For clinical practice to change with the introduction of new medicines it’s clear that we need real evidence of the value each new medicine brings. However understanding this value is not always easy, as the value is always in reference to an existing medical option. Like all other times when we need to understand something we look for ways to help our brains make sense of the information we are presented with. Simple references are dealt with in a metaphorical way. For example “This is a bit like that”. In more complicated conversations, archetypes guide us on a knowing path to help toward the expected outcomes of conversation. Wrap these up and you have the beginnings of a Pharma story. It’s the narrative that surrounds brands, value propositions and clinical evidence.
It’s highly probable that the work by Daniel Kahneman in ‘Thinking Fast and Slow” supports the thought that we naturally resist new ideas or concepts without a resonating story. Kahneman says this is due to our desire for cognitive fluency. Fluency is a state where the intuitive system of our minds readily processes information as it looks for meaning. Where meaning cannot be found the reasoning part of our brain takes over and enters a slower but more methodical approach to work out meaning. As he says the brain is lazy and likes a compelling story to guide it.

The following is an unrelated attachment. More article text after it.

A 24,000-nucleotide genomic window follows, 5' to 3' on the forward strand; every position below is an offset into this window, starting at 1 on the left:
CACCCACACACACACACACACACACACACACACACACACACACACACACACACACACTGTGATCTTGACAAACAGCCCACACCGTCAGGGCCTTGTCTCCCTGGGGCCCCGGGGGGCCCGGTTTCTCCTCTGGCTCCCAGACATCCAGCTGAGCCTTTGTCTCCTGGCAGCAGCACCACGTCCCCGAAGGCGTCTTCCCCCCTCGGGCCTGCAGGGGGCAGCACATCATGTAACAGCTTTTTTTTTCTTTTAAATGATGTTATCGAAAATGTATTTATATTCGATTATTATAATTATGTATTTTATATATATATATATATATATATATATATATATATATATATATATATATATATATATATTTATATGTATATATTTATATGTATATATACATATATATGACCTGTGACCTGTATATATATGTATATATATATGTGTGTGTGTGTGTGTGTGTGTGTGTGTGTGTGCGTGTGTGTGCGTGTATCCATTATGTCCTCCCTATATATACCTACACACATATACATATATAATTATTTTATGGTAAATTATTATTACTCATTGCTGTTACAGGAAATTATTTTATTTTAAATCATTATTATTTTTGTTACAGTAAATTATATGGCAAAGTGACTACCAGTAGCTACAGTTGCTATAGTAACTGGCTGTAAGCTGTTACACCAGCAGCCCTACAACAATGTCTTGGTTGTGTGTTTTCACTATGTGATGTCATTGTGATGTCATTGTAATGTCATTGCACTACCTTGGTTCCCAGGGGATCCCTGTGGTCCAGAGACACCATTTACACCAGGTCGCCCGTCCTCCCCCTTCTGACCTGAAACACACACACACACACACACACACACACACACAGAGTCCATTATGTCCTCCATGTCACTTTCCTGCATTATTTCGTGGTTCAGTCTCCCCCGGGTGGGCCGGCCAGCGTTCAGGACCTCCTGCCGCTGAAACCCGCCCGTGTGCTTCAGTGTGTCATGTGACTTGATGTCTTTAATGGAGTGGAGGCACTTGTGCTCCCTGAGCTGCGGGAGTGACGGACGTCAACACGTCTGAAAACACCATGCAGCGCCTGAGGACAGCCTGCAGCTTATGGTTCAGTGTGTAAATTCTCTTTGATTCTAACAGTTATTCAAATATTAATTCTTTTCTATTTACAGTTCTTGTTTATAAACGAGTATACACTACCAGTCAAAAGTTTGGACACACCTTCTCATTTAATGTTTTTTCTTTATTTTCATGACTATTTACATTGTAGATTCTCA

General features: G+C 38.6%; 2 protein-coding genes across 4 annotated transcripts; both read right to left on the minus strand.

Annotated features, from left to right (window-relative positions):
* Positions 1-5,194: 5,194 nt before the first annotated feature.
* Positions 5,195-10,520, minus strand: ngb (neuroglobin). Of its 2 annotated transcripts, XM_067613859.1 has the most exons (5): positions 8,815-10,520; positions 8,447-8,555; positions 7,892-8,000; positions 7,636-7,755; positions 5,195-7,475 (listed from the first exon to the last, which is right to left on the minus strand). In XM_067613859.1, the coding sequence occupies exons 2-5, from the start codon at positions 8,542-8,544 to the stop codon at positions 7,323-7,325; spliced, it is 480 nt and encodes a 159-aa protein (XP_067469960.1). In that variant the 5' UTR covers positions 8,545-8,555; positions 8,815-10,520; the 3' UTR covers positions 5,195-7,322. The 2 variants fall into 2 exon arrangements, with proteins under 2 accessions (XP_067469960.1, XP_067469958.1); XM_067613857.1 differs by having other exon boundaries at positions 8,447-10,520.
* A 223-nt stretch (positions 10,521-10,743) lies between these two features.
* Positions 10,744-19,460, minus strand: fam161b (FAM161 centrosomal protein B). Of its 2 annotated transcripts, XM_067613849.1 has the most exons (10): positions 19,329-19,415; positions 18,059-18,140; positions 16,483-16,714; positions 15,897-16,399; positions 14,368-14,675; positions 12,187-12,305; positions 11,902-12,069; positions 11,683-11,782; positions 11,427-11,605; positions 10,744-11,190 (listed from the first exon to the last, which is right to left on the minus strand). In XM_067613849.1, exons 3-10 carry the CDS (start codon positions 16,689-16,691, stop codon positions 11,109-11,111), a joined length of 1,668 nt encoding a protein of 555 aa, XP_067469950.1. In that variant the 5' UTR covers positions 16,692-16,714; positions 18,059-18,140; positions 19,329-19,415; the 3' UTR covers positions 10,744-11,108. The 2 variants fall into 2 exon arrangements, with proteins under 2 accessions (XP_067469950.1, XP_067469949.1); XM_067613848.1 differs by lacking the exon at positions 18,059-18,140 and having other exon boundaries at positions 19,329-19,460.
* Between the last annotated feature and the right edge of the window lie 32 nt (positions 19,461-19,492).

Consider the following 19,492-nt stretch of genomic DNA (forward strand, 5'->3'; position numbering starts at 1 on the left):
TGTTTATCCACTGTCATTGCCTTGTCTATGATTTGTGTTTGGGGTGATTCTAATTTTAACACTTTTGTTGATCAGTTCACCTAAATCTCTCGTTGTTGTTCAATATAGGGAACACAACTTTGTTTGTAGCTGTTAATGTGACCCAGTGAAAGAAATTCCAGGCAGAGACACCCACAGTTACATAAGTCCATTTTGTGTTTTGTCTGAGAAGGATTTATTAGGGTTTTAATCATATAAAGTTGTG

Changing medical practice requires compelling data and product evidence, but eventually to complete the complex and distant sales model we need compelling stories or short narratives. We need the intuitive system to give the green light for the rationale system to engage and make the changes suggested by the data. In the absence of a compelling story the intuitive system can create a story of its own with the potential for biased assimilation of data ie the use of data to support reasons not to use the brand. For this reason even the best evidence based brands can struggle to engage without a compelling story to carry the data into understanding.
Our jobs in creating the Pharma story are to generate significant advances in clinical data but also to enable cognitive fluency in the communication of it. Our minds are set to look for and create stories. Phama needs to connect its data with compelling stories that aid understanding.